A Storm o'Brewing

When am I not brewing beer or cider, right?
The last two months, though, I focused on brewing, and in particular, brewing other things, with plenty of new "firsts", I am excited to share with you, here:

If you have never heard of kombucha, taking a trip to Whole Foods might only confuse you. There are so many radical, juice-spiked concoctions, carrying the trendy probiotic drink's name; some of which taste downright terrible. Traditional kombucha is a lightly fermented black tea, so I focused on making that, without the extra flavors. The off-white pads you see floating in these jars are called "SCOBY", an abbreviation for "symbiotic colony of bacteria and yeast". I think that alone would gross out a majority of people from trying it, but obviously not this guy! For my first go, I ended up using some cheap, bottled, unsweetened black tea and adding the recommended amount of sugar to feed the scoby, but long-term, tea bags and filtered water are more price-effective. Similar to beer, the kombucha ferments for about two weeks, before the optional, additional step of sealing the container for another week, to allow some natural carbonation to occur. Unlike beer and cider, after the initial sanitizing of the containers, no further steps are required to protect the brew, beyond some paper towel or cheesecloth on top to keep out dust! The scoby does the rest, and after three weeks, you remove the scoby, retaining some of the kombucha for it to live in.

My first attempt produced a refreshing and delicious, fizzy drink that I shared by bottling and capping it (advantage to being a home brewer!).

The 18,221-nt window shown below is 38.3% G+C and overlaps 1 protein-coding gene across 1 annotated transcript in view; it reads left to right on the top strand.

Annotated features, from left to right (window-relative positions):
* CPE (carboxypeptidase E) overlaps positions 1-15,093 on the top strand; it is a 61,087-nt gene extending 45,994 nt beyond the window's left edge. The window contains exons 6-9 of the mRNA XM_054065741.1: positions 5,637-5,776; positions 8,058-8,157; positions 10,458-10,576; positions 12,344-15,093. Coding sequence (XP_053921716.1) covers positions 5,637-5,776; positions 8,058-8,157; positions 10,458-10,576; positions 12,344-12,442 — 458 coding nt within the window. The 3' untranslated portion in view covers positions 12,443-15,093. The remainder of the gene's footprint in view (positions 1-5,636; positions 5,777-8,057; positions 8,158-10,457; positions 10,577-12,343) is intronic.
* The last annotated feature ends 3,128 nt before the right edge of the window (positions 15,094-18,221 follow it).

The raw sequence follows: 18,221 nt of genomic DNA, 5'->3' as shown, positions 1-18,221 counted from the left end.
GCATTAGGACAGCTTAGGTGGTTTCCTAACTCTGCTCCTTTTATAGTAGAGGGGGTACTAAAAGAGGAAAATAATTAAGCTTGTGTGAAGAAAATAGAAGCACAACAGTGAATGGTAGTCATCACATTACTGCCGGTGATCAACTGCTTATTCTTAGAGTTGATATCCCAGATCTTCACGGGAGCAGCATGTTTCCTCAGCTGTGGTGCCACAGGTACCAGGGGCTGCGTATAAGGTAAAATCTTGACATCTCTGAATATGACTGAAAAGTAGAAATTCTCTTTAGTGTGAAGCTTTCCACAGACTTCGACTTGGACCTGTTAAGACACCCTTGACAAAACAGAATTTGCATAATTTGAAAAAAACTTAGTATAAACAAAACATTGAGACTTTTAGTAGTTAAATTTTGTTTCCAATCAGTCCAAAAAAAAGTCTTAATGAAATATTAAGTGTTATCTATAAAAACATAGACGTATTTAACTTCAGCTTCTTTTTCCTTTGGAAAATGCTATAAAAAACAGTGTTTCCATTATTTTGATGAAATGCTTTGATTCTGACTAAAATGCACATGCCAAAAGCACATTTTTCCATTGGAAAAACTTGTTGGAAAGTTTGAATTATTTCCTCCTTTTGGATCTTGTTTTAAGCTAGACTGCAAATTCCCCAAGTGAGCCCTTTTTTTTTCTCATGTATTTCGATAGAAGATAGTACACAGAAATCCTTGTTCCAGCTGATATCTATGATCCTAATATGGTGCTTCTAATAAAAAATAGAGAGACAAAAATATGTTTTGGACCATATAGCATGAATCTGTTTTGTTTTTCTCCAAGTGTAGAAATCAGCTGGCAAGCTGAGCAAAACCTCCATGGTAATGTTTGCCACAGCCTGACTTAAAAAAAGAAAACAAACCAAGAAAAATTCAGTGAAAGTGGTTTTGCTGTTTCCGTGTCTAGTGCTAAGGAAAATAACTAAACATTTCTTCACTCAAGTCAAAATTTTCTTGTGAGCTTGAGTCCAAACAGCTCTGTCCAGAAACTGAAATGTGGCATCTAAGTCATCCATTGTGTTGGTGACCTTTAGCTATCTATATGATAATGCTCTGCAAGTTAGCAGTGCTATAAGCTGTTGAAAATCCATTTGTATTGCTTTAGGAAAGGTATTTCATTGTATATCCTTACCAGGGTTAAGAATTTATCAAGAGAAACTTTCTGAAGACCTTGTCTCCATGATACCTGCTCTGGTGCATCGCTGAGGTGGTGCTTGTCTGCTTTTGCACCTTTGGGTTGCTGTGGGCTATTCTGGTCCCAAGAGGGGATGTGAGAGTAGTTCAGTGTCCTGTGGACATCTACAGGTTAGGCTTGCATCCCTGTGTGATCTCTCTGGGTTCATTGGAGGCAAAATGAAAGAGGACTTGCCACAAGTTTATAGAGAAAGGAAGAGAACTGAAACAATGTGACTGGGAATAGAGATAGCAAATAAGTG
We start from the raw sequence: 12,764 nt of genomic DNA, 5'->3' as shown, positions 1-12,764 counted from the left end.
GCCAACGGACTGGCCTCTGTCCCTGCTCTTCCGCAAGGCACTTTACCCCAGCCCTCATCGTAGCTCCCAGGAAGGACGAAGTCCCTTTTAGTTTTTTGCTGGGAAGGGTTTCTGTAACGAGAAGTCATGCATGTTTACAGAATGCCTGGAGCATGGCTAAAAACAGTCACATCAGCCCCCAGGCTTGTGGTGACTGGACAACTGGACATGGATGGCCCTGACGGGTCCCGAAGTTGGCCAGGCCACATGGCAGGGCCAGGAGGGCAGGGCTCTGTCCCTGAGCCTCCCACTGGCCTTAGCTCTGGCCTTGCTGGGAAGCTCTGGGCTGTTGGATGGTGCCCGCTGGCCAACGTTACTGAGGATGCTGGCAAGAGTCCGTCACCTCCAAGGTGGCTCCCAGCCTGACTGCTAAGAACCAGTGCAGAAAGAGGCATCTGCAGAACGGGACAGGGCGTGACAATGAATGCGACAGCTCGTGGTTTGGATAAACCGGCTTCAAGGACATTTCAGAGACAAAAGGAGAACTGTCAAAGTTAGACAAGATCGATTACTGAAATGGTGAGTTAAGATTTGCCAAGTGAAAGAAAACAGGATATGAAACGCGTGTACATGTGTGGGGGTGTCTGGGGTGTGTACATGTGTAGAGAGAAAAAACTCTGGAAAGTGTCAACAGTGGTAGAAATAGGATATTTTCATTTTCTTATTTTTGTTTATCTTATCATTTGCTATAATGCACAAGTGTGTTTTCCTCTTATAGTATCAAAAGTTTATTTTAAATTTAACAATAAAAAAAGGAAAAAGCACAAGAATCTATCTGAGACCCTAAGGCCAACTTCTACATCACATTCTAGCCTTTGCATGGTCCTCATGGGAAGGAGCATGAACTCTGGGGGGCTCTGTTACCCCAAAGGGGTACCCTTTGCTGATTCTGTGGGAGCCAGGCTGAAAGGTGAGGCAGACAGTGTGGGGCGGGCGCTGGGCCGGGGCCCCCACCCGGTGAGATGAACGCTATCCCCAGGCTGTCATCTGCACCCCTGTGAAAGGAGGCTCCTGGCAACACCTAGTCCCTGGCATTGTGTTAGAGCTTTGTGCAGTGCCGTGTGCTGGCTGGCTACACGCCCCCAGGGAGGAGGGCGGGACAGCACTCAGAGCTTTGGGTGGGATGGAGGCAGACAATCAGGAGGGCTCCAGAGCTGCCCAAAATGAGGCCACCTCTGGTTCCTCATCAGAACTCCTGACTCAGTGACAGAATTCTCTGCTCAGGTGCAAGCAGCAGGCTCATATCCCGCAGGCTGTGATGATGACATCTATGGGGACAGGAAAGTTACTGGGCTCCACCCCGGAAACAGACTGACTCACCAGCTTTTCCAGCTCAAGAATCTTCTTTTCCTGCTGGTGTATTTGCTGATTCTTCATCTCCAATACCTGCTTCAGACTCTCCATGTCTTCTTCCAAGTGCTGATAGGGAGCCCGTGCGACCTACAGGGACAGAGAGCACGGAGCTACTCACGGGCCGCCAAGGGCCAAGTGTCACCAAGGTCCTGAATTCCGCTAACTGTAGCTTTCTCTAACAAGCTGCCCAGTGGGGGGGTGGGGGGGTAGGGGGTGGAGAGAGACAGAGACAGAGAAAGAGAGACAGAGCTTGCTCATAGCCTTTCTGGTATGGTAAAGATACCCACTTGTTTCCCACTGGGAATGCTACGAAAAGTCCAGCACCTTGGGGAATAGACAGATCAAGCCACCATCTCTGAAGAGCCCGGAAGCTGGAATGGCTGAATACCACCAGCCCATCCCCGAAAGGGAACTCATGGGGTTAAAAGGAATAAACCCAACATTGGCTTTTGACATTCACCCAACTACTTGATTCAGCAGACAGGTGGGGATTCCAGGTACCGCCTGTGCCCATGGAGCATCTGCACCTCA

So how do you get scoby? 
The beauty of making kombucha is the scoby themselves multiply and divide each time you make it. I got mine from a friend attending my housewarming party, shortly after drinking my first batch, I noticed mine had divided as well, so if this has inspired you to give making your own kombucha a try, holler at me, and I'll share my extra scoby with you! 
Fermentation Station: Kombucha on the left, hard cider on the right!
Tangerine Cider:
In older posts, I have discussed the joys of brewing hard cider, especially how easy it is to do! Sanitize, apple juice, yeast, and ferment: so simple! I also mentioned making half-apple, half-pear juice hard cider. But a trip down the juice aisle at Costco got me thinking... what other juices might I use to make cider? I found some California tangerine juice (100% pure and not-from-concentrate) and bought a couple gallons (obviously, because hey, it's Costco). At the same time, I had decided in between batches of beer, I would make a 5-gallon batch of dry-hopped apple cider, using some excellent New Zealand hops I got through the American Homebrewers Association.

Swinging by my local homebrew shop for yeast, I discussed my plan with the owner, and he helped sway me away from trying a tangerine-only batch, for fear the juice would be too acidic for the yeast to thrive and ferment inside. Instead, I went with a half-apple, half-tangerine batch. Just to be safe, I added servomyces, a yeast nutrient, and opted for a "medium attenuating", English, ale yeast. What that means is, I used a yeast that leaves behind some of the sugar, rather than converting everything to alcohol. The remaining sweetness was just enough to balance out the tangerine juice's tartness, and the pictures you see above and below, are from the second and third gallons I immediately brewed afterward, by popular demand! The alcohol content was 6.7%, too, so it doesn't take much to get you pleasantly tipsy. Here is everything I used, if you want to recreate it yourself: 
Star San is the sanitizer. Don't fear the foam.
UMESHU (Japanese "plum wine"):
Have you ever felt the "bolt from the blue" feeling that makes your head shoot off your pillow first thing in the morning? This happened to me in bed last month, as I remember a conversation from a Japanese New Year's party about making plum wine. It so happens, the season for Japanese plums starts in May, and driving to the Mitsuwa Japanese Market in Mar Vista, I was right on time to pick up supplies!